Trailwood parents lobby school board to delay demolition of old building citing concerns about contaminants

Trailwood parent Liz DiSalvo spoke to the Shawnee Mission School Board on Monday.
Trailwood parent Liz DiSalvo spoke to the Shawnee Mission School Board on Monday.

There are strongly felt mixed emotions around the Trailwood Elementary community these days.

On the one hand, students and parents are excited that starting Jan. 4, the kids will get to attend class in a brand new, state-of-the-art facility. On the other, the prospect of having the original school building demolished while kids and staff are just a few feet away in the new building has prompted serious concerns about health and safety.

A contingent of Trailwood parents turned out in force at Monday’s school board meeting to ask the district to delay its planned demolition of the building until the summer, when the site will be vacated of students. Fears of exposure to contaminants like asbestos and silica dust have led several parents to organize efforts lobbying the district to change¬†plans from starting the abatement and demolition¬†process late next month.

A half dozen parents used the open forum portion of Monday’s meeting to spell out their worries. Jarrod Guthrie, an attorney who has spent more than a decade working in the construction and engineering fields, said that despite the best efforts of talented contractors, unforeseen circumstances present themselves on demolition jobs all the time. Although the risk of exposing kids and staff to asbestos or silica dust may be small, Guthrie said, even a simple mistake could lead to contamination of the nearby areas. Though the risk may be small, the results of an accident could be “catastrophic.”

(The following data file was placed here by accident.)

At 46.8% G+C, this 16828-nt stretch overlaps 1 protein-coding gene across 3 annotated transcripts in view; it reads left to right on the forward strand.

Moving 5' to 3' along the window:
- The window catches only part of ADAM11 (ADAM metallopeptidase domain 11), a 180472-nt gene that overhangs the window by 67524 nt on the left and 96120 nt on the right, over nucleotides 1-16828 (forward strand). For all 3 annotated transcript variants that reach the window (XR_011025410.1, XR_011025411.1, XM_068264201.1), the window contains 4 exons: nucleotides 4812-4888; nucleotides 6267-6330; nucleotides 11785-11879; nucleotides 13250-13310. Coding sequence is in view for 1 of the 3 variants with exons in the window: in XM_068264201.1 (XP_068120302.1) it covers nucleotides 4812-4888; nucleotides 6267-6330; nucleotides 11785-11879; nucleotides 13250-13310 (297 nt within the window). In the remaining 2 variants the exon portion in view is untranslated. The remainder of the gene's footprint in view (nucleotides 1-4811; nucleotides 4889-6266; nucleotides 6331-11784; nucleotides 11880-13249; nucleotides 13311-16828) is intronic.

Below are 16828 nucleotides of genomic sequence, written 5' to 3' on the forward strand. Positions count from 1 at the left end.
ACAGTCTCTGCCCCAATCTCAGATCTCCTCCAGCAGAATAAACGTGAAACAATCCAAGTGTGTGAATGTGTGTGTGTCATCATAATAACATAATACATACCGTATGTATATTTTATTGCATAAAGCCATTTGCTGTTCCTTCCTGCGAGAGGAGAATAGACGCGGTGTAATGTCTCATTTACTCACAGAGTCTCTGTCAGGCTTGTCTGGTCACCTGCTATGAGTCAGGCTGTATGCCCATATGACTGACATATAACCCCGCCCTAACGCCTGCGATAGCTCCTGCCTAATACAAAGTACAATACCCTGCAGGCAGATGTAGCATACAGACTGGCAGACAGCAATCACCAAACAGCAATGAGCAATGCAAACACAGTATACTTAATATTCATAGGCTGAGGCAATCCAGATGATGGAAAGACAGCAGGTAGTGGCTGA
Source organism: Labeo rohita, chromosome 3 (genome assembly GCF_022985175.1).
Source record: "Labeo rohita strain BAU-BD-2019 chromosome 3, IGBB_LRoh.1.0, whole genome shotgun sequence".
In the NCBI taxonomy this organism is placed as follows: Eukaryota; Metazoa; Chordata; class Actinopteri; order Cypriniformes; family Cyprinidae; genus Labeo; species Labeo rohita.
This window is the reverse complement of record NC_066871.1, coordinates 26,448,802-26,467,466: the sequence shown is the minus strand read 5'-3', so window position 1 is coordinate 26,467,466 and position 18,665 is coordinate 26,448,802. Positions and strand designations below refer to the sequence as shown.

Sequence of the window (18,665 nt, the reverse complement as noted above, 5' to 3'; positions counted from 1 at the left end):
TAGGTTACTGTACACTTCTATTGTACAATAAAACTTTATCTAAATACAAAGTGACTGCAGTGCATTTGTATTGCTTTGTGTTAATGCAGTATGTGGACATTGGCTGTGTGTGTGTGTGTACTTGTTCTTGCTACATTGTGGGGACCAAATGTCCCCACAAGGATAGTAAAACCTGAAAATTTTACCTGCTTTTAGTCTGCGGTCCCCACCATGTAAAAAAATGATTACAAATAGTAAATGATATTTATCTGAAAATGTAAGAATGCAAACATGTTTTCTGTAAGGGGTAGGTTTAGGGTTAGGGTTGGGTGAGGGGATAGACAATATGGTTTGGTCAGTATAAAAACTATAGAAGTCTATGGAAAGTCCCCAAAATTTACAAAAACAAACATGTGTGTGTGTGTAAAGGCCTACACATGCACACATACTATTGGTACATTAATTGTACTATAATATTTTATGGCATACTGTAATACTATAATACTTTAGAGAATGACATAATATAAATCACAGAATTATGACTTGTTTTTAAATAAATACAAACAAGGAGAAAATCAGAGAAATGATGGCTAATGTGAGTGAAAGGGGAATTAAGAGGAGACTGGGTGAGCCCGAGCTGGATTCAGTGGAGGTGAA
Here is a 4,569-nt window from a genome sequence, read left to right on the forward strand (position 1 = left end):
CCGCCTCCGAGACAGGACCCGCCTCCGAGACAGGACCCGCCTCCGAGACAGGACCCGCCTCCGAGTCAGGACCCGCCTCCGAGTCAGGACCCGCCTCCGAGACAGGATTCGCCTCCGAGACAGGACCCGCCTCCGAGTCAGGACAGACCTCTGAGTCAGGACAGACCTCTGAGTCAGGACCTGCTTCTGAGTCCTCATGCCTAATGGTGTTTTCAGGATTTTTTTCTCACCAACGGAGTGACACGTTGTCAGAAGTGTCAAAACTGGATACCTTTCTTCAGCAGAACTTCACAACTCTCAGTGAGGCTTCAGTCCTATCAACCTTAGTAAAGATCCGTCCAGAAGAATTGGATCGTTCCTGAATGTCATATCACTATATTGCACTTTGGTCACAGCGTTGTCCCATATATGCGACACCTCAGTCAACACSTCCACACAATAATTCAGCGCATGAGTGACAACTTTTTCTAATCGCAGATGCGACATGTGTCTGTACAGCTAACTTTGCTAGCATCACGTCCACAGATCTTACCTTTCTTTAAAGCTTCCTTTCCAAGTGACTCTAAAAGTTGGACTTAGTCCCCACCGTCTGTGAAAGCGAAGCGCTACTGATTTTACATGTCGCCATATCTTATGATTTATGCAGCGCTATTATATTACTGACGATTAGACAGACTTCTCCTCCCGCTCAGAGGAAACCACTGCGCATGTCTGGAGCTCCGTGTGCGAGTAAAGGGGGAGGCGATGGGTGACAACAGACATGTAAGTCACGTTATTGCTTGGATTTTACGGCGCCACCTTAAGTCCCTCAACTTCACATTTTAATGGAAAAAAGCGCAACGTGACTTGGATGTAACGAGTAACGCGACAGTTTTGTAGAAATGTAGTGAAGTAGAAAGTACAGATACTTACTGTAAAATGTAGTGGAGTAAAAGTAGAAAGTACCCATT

Liz DiSalvo, who has been among the leaders in organizing efforts encouraging the district to delay the demolition process, thanked the board for investing the resources to bring the community a beautiful new building. But, she said, serious concerns linger about whether even the best abatement and containment efforts can completely mitigate the risk.

“It’s virtually feet away,” she said. “So when the demolition happens, there are going to be hazardous materials in the air that will be close to our children. Our recess area is feet away from this demolition space. And it’s very concerning. Where these kids are going to be running…and breathing in air that the construction workers will be protected from with respiratory protection that is mandated by OSHA.”

District leaders are planning to meet with construction and health officials as well as the Trailwood PTA president and principal Jan. 10 to go over the situation and review the potential consequences of delaying the project. The district would likely incur a financial penalty from the contractor for altering the schedule, and the new school’s circle drive, parking lot and play area would not be ready for the start of the new school year.

Parent David Kirsch argued that those inconveniences would be worth the trade off.

“We understand that there will be difficulties with this, but we can persevere with these difficulties — meaning a lack of parking a lack of play area — to ensure that the new school is equally inviting to those at Trailwood with the most fragile health,” he said. “We can remove the risk for the 457 students, faculty and staff and make sure the demolition takes place with zero additional risk.”